— Rep. Pete Olson (R-TX)


My concerns are many. They involve cost of this action, not only in terms of money, but also what the action will do to weaken our science and engineering workforce here in the United States, the loss of jobs and how it will affect our economy ...

As you know, the United States, Russia, Europe, Japan and China have all been, their space programs have all been government funded programs. If, in fact, the private sector could create a successful space program, I think they would have done so by now, either here in the United States or elsewhere.

— Rep. Jerry Costello (D-IL)


A refreshing whiff of blunt honesty was spoken by the next member:

Let me just note that some of the criticism that I hear of the decision that's been made here with Constellation, that the primary consideration behind that criticism seems to be not safety, and not necessarily human spaceflight, because we're talking about human spaceflight but being accomplished in a different way, but instead in maintaining NASA's workforce. Now, maintaining NASA's workforce — just to maintain the workforce — is an expensive proposition. And if maintaining a workforce that is not meeting its responsibilities, not on time, not doing things on schedule, not getting us to a place where we're going to accomplish specific missions, then that workforce is holding America back.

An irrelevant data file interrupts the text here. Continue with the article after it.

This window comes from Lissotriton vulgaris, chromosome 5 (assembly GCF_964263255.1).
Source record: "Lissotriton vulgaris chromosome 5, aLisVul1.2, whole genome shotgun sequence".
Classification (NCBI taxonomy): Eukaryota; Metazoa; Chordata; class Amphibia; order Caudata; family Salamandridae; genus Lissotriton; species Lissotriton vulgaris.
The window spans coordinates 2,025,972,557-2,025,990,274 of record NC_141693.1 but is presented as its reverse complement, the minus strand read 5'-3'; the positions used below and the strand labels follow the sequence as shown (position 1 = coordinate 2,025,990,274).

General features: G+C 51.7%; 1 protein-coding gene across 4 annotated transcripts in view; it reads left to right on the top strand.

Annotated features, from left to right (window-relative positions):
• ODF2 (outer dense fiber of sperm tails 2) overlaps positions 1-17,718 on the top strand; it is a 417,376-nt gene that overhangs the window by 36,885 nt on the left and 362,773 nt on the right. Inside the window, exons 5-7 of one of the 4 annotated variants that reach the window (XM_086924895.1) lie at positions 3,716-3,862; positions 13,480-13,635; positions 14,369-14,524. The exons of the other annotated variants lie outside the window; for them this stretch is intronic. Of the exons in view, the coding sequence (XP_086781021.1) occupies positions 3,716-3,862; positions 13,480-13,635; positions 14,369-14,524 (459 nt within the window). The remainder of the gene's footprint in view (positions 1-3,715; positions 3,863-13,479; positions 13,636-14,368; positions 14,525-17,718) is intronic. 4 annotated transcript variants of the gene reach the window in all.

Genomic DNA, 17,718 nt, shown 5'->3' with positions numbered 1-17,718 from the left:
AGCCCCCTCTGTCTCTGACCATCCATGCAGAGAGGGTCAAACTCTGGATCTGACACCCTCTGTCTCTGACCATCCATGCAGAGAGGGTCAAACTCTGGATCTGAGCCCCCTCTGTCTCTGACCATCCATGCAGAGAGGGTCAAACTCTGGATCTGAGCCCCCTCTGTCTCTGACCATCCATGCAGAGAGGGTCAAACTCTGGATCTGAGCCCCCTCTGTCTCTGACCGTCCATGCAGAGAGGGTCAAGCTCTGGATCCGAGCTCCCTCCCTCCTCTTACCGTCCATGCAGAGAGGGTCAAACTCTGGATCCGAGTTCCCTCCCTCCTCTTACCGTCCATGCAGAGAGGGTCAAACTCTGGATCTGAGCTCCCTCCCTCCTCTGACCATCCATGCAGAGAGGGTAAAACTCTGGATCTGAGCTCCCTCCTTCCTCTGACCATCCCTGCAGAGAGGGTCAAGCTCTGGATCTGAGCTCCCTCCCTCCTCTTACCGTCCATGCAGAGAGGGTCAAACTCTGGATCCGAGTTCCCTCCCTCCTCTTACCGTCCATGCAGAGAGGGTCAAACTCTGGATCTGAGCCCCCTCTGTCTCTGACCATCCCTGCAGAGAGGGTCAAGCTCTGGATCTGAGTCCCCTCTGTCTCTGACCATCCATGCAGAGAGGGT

I can see whether it was the Space Shuttle program, or many other programs, that I've been witnessing here in the last twenty years, that maintaining the NASA workforce becomes a goal in and of itself. We've got to break ourselves from that type of thinking, or we're not going to be the leading power in space, and we should be.

— Rep. Dana Rohrabacher (R-CA)



Rep. David Wu resigned from Congress in August 2011 after allegations of unwanted sexual advances to the teenage daughter of a campaign donor. Image source: NPR.

It looks good right now to privatize. But this is the easy part. This is just the privatization step. In three, four or five years, maybe five or six years, when we really hit the hard part of getting those launch vehicles human-rated, I suspect that we might have some of the same cost problems that public launch vehicles have had, and that Ares I has ...

If we privatize this, we're still going to need a labor force. And if you think we're going to be able to afford three separate contractors for human spaceflight, I would like to see your business plan ... My apologies ... Not yours. I would like to see the Administration's business plan. Because, you know, there's the business of lifting satellites up, but I don't think there's a workable business plan for lifting humans up into low Earth orbit, at least from my business experience. It just doesn't look like it pencils out. And that's why we subsidize it with tax dollars. And we can either do it directly to NASA, or we can give the money to Boeing, to Lockheed Martin, or to SpaceX. And I just want to note that, to date, they haven't launched a human being. We talk about airlines in space. Well, when we encouraged airlines after World War II, that was the right time. If we had encouraged airlines in 1910, before World War I, it would have been significantly premature.